Necrotizing ulcerative gingivitis, an opportunistic infection caused by an overgrowth of certain anaerobic microbes that flourish within deep periodontal pockets. (Used with permission from Oral and Maxillofacial Pathology: A Rationale for Diagnosis and Treatment, ed 2, by Robert E. Marx and Diane Stern.)

But where does moving away from this traditional view of bacteria in the oral cavity take us? Dr Borgnakke continued: “I spoke once with a Danish microbiology professor who came up with what was a completely brand-new idea for me: that the bugs in the mouth are actually there all the time. What he told me is that occasionally this homeostasis or balance is disrupted, either by antibiotics or by the host getting weak from stress or sick with something else, and then some bacteria will flourish in the more favorable living conditions while the numbers of other bacteria will decrease. So I maintain that periodontal disease is not really due to an infection—we usually consider infections to come from outside—but rather an overgrowth of bacteria that were already present but have taken over due to the homeostatic imbalance.”

The Traveling Oral Microbiome

During the research phase of her writing, Dr Borgnakke encountered a problem that many clinicians face when beginning to learn about the oral microbiome—it’s boring. She didn’t even want to read her own writing, so how could she make the information interesting enough to be accessible to others? Her solution: the metaphor of the traveling microbiome.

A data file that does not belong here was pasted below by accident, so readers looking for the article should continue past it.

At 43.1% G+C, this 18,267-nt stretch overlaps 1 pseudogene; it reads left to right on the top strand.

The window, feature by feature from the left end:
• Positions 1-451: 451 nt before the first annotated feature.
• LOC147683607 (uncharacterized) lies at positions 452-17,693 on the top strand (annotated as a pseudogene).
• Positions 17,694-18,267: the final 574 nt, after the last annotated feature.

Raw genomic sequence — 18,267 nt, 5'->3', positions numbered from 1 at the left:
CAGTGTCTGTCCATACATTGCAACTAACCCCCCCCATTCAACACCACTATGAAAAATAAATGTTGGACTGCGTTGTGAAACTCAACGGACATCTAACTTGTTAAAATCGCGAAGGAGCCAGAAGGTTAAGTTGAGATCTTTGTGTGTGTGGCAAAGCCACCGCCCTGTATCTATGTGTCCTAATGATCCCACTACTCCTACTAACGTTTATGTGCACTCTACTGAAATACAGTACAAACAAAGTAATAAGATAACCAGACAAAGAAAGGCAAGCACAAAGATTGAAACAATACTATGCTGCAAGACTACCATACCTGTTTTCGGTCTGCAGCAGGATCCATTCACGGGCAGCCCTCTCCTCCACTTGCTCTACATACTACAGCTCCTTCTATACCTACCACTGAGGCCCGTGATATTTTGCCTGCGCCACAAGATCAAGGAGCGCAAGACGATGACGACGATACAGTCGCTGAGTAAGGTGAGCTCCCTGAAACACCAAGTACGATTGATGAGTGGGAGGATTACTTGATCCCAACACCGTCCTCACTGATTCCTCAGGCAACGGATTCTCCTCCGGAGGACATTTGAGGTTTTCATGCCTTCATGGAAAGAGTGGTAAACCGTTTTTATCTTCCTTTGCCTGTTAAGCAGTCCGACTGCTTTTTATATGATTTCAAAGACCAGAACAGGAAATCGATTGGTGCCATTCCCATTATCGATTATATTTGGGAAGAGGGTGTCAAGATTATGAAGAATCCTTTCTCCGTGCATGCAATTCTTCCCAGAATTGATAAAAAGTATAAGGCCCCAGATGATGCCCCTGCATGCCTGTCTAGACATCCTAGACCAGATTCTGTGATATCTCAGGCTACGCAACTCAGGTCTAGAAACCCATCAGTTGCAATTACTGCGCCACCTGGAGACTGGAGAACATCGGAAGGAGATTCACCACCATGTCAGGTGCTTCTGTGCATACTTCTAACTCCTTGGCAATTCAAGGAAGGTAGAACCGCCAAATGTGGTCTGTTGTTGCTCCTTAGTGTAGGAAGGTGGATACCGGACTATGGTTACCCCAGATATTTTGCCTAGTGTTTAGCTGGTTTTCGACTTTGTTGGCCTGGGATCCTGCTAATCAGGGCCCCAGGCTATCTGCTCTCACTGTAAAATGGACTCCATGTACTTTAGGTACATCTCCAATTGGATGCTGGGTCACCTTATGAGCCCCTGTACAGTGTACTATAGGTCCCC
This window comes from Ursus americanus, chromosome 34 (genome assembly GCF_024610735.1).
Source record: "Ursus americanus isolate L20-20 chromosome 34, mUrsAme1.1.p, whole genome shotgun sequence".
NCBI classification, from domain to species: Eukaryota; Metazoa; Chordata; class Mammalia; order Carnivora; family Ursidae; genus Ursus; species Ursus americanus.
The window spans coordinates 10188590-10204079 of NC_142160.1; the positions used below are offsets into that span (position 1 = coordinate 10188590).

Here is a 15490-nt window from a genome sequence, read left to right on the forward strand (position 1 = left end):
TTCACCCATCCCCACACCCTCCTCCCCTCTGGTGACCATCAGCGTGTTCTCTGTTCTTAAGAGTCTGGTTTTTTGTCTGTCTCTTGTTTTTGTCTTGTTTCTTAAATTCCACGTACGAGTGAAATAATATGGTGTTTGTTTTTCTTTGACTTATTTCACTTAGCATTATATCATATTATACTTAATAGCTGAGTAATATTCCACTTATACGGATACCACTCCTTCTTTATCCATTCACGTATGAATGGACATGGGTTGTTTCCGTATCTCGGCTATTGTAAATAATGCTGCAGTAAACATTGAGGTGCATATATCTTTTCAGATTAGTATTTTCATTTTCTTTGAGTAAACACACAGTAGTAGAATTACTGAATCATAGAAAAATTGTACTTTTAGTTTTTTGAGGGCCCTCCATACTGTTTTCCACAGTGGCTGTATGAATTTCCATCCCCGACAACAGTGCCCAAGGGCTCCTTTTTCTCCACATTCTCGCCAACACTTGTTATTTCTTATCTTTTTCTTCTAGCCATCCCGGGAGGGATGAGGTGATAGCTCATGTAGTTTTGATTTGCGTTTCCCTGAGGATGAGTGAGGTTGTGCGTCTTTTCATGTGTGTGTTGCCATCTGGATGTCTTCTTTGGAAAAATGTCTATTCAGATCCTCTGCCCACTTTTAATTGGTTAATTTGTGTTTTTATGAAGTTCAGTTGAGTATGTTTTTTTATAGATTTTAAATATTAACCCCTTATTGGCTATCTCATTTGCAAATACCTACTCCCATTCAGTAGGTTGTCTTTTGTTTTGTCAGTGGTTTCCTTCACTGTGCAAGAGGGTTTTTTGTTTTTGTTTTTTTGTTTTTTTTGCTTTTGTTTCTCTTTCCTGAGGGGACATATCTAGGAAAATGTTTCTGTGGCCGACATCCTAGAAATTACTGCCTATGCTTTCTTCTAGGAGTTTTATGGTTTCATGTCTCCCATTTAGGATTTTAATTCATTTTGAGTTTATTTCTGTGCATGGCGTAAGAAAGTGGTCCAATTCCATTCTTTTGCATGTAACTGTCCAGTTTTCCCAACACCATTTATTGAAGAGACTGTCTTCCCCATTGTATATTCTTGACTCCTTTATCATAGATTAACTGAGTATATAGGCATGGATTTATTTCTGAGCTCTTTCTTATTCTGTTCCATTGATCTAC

Helicobacter pylori can travel back and forth between the mouth and stomach and causes ulcers. (Courtesy of Dr David J. Kelly, University of Sheffield.)

“We used to think that stomach ulcers were caused by stress, then we realized they are caused by bacteria, such as Helicobacter pylori, that irritate the lining of the stomach. These bacteria are very difficult to kill and it can take a long time using many different antibiotics simultaneously. Over the course of treatment what can potentially happen is that via gastric reflux some of these bacteria can be regurgitated up in the mouth, which then serves as a reservoir. The bacteria can then live in the mouth and even re-infect the stomach.”